God Makes the Impossible Possible
Several years ago, a good friend of mine named Ed approached me about going on an Extreme Mission Trip to the Himalayan Mountains to reach a group of people in China who had never heard the Gospel. I prayed about it, and God did not tell me “no.” I had gone with Ed on mission trips to Honduras in the past and they had been physically challenging. This trip was much more rigorous, requiring eight months of training. This is how I saw the opportunity: how far am I willing to go to share the Good News of Jesus?
The first goal I had was to train for hiking four to five hours at a time with fifty pounds on my back. After buying my gear, I worked my way up from walking with an empty backpack to filling it with a large landscape rock from our flower bed. I carried the rock in my backpack while I walked and, eventually, did the stair climber at my gym. After only a few minutes on the stair climber, I was very fatigued. A good friend and manager of the club asked a question I will never forget: “So, how much weight do you have in your backpack?” I answered with, “I’m not sure, but it has to be close to fifty pounds.” He suggested I weigh it on the scales and I agreed, wanting to show off my prowess. To my dismay, the scales said that rock weighed thirteen pounds. Could this be some joke? Could the scales be broken? Thirty-seven pounds to go? This is impossible, I thought.
However, God has a history of making the impossible possible, and sometimes it is in the places we feel the least prepared and most vulnerable that God does his greatest works through us. I did complete the training, and six months later, our team left for the Himalayas.
No Coincidences with God!
I left with a team of nine traveling thirty-three hours to our destination. When we arrived at the airport in Kunming, China, we retrieved our luggage and I was assigned the bag with the religious materials that could land me in jail for a day or two. “Go through last,” our leader said, “and whatever you do, do not let them put that bag through the x-ray machine.” He must have seen the look on my face, because he added, “It’s very unusual for them to run the bags through the x-ray, so don’t worry.”
All the other guys got through security without any problems and were looking back at me. As I approached the security area, I was stopped by a Chinese officer with a rifle in hand. He said something in Chinese and I just ignored him and kept walking. He persisted as I tried to communicate with my body language that I did not understand him. He pointed his rifle at the bag and then at the x-ray machine. I began to panic. My mind was reeling. All this way, I thought, all this training, and I am going to a Chinese jail?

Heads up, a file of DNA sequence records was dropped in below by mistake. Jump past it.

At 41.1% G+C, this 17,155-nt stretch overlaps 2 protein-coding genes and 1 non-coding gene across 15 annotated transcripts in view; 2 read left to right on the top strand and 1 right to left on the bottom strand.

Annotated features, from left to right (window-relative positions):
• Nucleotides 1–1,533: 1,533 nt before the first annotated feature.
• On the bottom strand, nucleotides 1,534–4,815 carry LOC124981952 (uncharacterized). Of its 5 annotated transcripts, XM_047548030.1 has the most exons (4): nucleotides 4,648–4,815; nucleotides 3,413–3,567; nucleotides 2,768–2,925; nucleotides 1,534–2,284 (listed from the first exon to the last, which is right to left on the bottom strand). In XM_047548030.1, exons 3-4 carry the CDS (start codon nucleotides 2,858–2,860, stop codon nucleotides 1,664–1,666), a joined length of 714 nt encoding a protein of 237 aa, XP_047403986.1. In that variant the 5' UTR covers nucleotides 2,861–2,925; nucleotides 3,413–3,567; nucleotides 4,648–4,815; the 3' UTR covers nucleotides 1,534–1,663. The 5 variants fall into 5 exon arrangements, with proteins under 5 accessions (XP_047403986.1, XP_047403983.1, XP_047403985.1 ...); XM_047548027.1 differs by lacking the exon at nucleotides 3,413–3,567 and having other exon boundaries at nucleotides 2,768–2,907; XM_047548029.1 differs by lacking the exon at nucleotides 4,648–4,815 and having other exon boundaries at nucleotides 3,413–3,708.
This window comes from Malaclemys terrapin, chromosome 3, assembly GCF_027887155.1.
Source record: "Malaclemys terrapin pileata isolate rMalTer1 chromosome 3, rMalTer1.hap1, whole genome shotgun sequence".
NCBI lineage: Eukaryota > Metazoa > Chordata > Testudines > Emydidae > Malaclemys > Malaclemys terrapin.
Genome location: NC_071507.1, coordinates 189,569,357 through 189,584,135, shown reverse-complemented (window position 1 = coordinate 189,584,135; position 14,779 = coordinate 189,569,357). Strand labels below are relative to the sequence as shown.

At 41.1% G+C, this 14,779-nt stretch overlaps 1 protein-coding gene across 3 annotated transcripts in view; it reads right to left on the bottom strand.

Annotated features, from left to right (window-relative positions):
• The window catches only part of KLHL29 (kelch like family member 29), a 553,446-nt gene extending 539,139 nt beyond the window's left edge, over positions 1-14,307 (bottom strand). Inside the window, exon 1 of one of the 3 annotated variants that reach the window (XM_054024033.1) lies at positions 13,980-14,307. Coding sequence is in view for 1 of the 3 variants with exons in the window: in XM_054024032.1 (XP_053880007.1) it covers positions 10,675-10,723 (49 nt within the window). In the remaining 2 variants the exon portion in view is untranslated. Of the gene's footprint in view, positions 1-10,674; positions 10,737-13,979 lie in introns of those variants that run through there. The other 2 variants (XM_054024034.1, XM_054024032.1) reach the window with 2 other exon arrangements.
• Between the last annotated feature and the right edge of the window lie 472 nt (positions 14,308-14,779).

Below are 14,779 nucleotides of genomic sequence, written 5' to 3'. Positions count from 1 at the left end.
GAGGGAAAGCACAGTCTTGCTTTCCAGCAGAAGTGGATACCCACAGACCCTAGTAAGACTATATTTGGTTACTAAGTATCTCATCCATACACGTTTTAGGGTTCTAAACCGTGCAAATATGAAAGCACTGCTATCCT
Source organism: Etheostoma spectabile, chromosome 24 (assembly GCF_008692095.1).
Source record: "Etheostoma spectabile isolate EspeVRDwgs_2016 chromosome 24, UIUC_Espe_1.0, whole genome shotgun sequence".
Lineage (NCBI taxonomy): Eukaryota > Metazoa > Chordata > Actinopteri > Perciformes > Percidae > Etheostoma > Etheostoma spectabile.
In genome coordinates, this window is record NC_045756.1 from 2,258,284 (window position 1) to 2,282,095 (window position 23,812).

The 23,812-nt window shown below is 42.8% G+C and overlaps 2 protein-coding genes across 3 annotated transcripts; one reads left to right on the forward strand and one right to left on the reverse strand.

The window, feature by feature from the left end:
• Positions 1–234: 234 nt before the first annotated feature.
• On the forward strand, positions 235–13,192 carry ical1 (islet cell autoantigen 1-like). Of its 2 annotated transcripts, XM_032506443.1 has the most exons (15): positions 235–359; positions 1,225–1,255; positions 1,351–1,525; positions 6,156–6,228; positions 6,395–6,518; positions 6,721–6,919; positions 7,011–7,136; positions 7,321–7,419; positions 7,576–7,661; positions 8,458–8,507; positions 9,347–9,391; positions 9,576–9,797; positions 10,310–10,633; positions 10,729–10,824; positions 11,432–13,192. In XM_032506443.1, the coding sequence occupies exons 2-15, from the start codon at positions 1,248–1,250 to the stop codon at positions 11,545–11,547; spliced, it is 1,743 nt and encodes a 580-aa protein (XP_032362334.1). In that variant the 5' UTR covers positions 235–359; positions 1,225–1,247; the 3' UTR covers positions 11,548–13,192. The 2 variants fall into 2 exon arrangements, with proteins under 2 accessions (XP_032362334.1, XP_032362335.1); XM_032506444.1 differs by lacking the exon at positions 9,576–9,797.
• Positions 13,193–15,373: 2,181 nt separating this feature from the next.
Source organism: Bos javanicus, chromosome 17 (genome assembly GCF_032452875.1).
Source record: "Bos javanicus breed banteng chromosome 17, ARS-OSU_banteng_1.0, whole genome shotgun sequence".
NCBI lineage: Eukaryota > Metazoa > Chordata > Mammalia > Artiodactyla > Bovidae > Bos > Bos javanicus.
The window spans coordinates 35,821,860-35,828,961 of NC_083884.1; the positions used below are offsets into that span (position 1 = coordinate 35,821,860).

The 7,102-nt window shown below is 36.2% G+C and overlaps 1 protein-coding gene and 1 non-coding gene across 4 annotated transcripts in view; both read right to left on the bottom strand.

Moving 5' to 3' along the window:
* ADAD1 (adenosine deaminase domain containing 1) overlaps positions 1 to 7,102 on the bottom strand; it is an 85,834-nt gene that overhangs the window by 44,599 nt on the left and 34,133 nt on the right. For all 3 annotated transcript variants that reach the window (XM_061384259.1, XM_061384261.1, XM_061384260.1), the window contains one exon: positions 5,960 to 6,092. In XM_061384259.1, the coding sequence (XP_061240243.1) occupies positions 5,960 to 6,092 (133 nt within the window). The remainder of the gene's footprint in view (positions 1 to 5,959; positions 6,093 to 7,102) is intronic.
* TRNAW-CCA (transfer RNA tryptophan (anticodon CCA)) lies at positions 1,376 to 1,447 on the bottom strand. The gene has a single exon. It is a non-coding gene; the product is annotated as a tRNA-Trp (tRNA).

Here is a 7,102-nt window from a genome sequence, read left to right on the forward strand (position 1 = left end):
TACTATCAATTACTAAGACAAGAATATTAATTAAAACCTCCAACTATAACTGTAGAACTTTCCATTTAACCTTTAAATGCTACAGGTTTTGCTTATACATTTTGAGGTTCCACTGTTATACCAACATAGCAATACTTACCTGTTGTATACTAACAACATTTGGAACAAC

As the bag was put on the conveyer belt, I could see my teammates’ faces and knew this was bad. All I knew to do was pray that God would intervene. I was standing there with my head bowed, slowly walking to the exit, assuming they would tell me what to do next. When the bag went through with no problem, I picked it up and headed outside. What had just happened?
The guys told me that as my bag was traveling through the x-ray machine, the person watching the screen was interrupted at the precise moment it passed. There is no question that God protected us. (Coincidences do not happen very often. If you are a Christ follower, God is constantly working in your life. Look for those glimpses each day of him working miracles. Instead of saying, “Guess what happened today,” we should be saying, “Look at what God did in my life today!”)
During the trip, including leech infestation and other things I will not mention, I became very ill. We were climbing straight up a mountain with no place to stop and sit down. By noon, I began feeling very weak and nauseous. This was my worst nightmare. The team discussed turning back, but I refused that option. It is not that I am a hero, but I could not fathom the mission being a failure. There was now an urgency to find a place to camp for the day. According to the GPS, we had at least another six or seven hours to our designated spot, but I could not imagine another ten minutes, much less six or seven hours.
Dr. Michael Walker took point to lead the team up the mountains. Ed was behind me to balance every step. I will never forget Ed’s words: “Slow and steady.” After each passing hour, I kept thinking I could not go on. Around 5:00, I heard we still had two hours to go. I remember crying out to the Lord, “I cannot make it, I am done.” Then it hit me. Part of my motivation for making this trip was pride. I confessed to God, and within a few minutes, Michael said, “I found a large enough clearing that we can camp for the night.”
The next day we completed our mountain climb and reached the area inhabited by the Nosu people. We walked down the paths they often travel, placing cassette tapes of the Bible, sealed in plastic bags, along the weeded trails. We knew that eventually they would be found by the Nosu. It was pure joy to finally do what we trained and prayed to do—to drop off our precious packages of God’s Word of life. We had to leave before the bags were found to avoid possible arrest, but His Word is powerful!
Going down the mountain was much easier, and I was able to take in all the beauty around me. Obviously, it took many hours to hike back, followed by a long flight home, but we accomplished our ONE Focus mission—to get the Gospel to the Nosu people of China.
the World by Reaching ONE,